We begin with an overview of the controversies surrounding standardized testing in a modern context and evaluate these controversies with an eye to how educators can learn from the issues at hand. We explore the issue of race and standardized testing and discern whether or not standardized testing is the best means through which student evaluation is undertaken. From this perspective, the historical and sociopolitical issues surrounding standardized testing in America are brought to the fore.
Controversy surrounding the implementation of standardized testing can be found throughout the United States. Does a uniform, standardized test accurately reflect a student’s educational aptitude, learning history and future academic performance? As mentioned above, standardized testing is quite common in the United States as the SAT remains a near universal experience for high school students across the country aiming to get into the universities and colleges of the choice. The issue of standardized testing is relatively recent worldwide and remains embroiled in controversy. Presently, Canadian universities do not require a standardized test for admittance although many graduate school programs do. These include the GMAT or LSAT for law school applications. Presently, Montreal’s McGill University is the only English-language law school in North America which does not require an LSAT score for admittance. As the issue of standardized testing came to the fore, a September 2005 poll by the College of Teachers found that 71% of teachers were “dead set against standardized testing”. In a survey from 2004,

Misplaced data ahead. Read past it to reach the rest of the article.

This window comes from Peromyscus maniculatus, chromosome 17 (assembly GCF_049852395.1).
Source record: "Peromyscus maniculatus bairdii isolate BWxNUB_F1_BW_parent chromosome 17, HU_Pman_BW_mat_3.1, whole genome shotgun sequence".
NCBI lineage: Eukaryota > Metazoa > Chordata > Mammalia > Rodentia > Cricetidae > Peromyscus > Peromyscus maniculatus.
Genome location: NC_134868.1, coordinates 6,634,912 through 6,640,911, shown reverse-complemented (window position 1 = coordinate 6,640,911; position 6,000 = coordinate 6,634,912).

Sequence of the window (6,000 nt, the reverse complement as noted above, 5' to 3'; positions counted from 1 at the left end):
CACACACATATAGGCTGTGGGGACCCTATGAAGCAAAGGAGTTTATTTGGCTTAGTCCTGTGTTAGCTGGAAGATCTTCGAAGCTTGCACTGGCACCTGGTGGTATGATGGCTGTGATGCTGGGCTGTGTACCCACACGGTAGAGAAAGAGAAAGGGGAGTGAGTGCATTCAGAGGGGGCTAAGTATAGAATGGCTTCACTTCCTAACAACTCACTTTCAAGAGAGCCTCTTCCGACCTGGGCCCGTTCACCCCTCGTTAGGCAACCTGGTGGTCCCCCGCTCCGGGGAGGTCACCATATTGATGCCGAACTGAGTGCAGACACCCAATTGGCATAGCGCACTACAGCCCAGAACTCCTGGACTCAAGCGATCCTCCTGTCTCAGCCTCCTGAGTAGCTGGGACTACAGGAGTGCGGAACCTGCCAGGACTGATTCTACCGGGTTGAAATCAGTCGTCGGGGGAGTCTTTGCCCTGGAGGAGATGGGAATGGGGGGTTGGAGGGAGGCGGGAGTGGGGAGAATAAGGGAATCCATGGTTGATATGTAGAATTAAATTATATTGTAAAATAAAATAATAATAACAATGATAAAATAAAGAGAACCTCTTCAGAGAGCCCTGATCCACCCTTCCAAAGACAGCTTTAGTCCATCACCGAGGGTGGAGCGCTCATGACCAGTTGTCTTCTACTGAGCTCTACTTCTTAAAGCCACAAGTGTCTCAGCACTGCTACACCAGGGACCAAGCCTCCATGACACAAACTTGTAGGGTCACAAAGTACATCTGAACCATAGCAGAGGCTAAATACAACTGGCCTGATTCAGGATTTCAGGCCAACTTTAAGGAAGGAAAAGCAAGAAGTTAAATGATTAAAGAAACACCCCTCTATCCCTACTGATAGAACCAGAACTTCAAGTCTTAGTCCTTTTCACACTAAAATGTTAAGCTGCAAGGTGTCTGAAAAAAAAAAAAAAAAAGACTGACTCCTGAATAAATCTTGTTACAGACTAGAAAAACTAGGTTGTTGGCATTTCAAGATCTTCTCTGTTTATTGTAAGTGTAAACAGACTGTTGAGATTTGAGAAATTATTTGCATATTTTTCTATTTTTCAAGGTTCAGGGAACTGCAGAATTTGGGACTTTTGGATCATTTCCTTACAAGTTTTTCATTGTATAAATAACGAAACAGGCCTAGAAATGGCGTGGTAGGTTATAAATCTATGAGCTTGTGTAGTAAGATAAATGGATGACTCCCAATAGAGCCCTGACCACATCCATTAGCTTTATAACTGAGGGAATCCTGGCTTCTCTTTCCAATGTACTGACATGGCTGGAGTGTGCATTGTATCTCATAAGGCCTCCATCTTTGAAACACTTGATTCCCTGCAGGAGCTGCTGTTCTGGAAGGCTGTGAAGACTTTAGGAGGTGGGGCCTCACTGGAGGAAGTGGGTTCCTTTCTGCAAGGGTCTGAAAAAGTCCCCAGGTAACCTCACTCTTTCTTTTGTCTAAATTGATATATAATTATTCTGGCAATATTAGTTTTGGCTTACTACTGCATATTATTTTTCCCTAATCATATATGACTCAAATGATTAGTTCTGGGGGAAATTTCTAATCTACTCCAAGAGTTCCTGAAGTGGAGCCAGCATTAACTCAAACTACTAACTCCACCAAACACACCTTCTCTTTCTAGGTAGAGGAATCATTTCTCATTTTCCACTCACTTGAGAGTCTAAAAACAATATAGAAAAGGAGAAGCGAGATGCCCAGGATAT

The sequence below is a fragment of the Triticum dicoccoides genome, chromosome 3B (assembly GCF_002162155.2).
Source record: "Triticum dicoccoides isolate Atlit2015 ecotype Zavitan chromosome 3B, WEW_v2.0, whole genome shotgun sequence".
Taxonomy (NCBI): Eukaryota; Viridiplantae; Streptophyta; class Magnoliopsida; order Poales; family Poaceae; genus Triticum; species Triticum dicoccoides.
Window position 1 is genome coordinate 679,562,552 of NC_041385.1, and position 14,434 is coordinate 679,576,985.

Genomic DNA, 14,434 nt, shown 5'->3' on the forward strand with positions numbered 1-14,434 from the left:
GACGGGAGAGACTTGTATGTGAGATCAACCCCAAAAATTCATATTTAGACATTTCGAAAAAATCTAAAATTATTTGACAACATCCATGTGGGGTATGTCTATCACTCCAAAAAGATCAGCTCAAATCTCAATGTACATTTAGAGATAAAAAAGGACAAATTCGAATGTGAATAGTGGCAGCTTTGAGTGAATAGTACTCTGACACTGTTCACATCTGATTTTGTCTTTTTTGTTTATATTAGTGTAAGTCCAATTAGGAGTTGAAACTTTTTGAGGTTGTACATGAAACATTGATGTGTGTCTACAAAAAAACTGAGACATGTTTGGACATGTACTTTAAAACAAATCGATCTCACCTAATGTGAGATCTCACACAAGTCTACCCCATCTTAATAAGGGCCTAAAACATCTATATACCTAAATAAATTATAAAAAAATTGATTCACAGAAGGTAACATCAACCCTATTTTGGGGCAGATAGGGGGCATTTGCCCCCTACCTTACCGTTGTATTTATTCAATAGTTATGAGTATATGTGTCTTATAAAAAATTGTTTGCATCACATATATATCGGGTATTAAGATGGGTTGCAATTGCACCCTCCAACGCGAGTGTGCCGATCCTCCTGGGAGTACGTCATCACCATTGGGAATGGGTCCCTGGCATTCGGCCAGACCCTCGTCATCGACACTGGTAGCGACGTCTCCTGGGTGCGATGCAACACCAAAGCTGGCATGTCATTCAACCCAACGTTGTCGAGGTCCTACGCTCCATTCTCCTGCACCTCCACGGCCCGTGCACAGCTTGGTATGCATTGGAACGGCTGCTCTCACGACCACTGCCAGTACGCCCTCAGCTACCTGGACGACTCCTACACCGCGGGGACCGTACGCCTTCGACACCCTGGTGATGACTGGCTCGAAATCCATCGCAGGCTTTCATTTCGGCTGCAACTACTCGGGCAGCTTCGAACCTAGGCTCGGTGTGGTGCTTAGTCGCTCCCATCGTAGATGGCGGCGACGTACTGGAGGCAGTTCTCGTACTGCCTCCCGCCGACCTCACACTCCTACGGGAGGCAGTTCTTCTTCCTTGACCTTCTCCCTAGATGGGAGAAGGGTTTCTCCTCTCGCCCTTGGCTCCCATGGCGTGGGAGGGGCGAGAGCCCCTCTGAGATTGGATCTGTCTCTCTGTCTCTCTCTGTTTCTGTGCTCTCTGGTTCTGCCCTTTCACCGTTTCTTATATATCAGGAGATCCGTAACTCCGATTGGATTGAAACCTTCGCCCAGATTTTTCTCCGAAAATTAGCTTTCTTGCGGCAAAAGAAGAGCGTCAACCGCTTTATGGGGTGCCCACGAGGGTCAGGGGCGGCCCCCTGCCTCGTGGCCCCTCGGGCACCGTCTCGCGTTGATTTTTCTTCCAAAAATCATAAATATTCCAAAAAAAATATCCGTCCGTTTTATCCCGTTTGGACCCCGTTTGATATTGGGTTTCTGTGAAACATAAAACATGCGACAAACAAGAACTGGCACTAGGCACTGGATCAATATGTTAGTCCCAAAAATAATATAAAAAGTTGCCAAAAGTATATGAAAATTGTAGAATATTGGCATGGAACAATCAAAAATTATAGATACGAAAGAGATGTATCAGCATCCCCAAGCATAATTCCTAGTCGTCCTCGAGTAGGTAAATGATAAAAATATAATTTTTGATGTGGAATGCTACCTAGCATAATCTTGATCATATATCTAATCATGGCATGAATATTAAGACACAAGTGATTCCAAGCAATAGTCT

Teachers vehemently oppose the use of standardized tests as a means to evaluate staff or schools or to decide how money is allocated to schools or school boards. The public disagrees. For example, 79 per cent of teachers oppose using provincial tests to